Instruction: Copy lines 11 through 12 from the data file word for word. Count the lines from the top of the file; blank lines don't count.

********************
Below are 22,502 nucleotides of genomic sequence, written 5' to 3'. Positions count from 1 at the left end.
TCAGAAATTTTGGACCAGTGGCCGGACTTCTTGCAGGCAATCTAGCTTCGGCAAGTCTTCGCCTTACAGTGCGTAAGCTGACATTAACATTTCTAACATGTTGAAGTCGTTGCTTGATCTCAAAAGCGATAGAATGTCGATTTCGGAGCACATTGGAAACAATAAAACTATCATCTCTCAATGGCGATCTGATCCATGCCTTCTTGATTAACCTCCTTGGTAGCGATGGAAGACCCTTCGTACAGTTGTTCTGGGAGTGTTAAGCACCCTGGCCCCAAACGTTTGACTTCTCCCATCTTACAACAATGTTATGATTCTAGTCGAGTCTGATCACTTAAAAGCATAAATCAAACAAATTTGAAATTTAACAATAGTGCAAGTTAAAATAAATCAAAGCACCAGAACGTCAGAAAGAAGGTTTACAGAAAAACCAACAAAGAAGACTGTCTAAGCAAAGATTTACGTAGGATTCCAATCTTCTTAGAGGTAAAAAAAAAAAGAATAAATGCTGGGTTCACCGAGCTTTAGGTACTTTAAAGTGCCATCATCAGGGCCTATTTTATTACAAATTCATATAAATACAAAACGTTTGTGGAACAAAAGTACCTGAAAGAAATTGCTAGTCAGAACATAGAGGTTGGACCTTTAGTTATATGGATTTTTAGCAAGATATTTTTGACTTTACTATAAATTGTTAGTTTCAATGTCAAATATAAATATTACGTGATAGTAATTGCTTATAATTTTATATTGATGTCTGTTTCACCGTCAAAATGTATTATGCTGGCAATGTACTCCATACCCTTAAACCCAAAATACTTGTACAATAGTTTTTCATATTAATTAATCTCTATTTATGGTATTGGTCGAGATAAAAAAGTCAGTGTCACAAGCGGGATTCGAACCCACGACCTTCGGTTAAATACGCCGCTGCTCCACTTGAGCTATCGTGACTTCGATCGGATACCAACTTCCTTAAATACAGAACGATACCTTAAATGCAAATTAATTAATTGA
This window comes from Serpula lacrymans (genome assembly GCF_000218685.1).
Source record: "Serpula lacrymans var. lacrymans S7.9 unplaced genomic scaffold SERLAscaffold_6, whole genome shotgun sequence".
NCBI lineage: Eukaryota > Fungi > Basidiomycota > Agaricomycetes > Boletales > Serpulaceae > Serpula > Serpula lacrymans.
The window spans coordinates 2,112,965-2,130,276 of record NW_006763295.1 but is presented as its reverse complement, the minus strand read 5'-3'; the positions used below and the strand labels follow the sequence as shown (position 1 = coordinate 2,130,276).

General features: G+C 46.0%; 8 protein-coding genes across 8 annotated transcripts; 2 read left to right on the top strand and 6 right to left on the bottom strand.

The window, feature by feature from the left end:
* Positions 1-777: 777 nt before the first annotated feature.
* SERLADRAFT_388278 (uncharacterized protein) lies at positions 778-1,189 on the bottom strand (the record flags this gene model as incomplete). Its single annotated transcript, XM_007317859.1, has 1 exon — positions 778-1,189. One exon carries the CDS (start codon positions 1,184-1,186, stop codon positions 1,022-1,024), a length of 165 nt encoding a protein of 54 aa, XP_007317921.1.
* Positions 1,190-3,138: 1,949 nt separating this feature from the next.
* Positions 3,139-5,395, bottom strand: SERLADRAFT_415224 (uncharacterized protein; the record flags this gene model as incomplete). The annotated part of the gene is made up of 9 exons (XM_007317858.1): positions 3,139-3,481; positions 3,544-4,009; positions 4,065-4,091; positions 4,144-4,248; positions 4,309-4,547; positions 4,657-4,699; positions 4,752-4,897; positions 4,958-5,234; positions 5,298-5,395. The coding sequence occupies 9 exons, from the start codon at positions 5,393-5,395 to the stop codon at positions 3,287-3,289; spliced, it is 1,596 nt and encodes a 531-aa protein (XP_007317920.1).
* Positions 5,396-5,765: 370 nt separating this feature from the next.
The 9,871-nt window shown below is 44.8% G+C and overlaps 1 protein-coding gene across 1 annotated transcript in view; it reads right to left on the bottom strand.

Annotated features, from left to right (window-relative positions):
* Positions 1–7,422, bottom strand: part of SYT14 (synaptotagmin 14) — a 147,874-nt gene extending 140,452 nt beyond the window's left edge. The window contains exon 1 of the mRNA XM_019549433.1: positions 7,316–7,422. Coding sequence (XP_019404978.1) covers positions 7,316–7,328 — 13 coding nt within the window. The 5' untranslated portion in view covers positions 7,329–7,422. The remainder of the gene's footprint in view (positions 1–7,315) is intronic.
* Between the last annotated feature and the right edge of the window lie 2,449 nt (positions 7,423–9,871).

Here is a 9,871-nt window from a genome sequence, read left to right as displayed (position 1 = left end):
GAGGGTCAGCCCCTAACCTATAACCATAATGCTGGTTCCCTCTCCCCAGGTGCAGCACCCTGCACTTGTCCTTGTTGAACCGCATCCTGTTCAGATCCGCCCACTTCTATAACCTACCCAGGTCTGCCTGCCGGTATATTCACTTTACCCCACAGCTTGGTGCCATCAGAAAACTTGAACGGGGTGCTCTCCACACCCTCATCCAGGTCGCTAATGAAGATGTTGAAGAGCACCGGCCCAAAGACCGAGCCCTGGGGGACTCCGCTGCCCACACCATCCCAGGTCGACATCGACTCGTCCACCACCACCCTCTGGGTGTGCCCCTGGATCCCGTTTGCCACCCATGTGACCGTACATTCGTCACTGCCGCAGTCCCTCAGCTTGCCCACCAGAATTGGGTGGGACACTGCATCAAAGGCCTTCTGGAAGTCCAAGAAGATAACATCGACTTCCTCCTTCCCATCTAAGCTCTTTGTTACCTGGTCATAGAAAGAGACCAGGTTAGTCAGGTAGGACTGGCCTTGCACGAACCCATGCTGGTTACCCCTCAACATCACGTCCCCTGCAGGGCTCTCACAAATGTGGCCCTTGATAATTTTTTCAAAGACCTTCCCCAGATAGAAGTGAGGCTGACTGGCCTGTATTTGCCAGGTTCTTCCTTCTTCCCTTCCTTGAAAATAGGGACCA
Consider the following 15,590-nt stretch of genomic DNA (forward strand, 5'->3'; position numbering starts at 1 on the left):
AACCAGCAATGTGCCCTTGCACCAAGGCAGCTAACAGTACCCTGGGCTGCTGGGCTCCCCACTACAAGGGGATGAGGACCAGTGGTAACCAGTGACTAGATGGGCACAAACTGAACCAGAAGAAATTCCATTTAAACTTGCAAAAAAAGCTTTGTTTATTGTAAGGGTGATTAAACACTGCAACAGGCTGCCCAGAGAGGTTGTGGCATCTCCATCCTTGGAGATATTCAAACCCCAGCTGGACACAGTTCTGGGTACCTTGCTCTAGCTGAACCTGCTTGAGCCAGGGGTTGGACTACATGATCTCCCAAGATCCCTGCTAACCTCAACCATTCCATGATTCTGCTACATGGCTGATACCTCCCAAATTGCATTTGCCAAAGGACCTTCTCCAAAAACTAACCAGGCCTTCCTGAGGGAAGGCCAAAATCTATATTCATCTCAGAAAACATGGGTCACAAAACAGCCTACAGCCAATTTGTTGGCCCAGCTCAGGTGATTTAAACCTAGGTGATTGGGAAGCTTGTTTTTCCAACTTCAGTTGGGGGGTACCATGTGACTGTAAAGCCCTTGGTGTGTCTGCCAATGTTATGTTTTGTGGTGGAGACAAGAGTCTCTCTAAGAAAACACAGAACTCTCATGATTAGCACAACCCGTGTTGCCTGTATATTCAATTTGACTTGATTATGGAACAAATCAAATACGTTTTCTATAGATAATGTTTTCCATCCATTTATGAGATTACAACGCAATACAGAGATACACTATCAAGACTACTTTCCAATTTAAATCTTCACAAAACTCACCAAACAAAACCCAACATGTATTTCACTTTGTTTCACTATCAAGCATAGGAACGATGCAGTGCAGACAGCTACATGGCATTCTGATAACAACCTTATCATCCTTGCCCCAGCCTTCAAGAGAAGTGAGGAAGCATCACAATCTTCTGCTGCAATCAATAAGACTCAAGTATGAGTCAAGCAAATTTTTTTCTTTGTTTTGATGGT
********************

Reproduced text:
* Positions 1,190-3,138: 1,949 nt separating this feature from the next.
* Positions 3,139-5,395, bottom strand: SERLADRAFT_415224 (uncharacterized protein; the record flags this gene model as incomplete). The annotated part of the gene is made up of 9 exons (XM_007317858.1): positions 3,139-3,481; positions 3,544-4,009; positions 4,065-4,091; positions 4,144-4,248; positions 4,309-4,547; positions 4,657-4,699; positions 4,752-4,897; positions 4,958-5,234; positions 5,298-5,395. The coding sequence occupies 9 exons, from the start codon at positions 5,393-5,395 to the stop codon at positions 3,287-3,289; spliced, it is 1,596 nt and encodes a 531-aa protein (XP_007317920.1).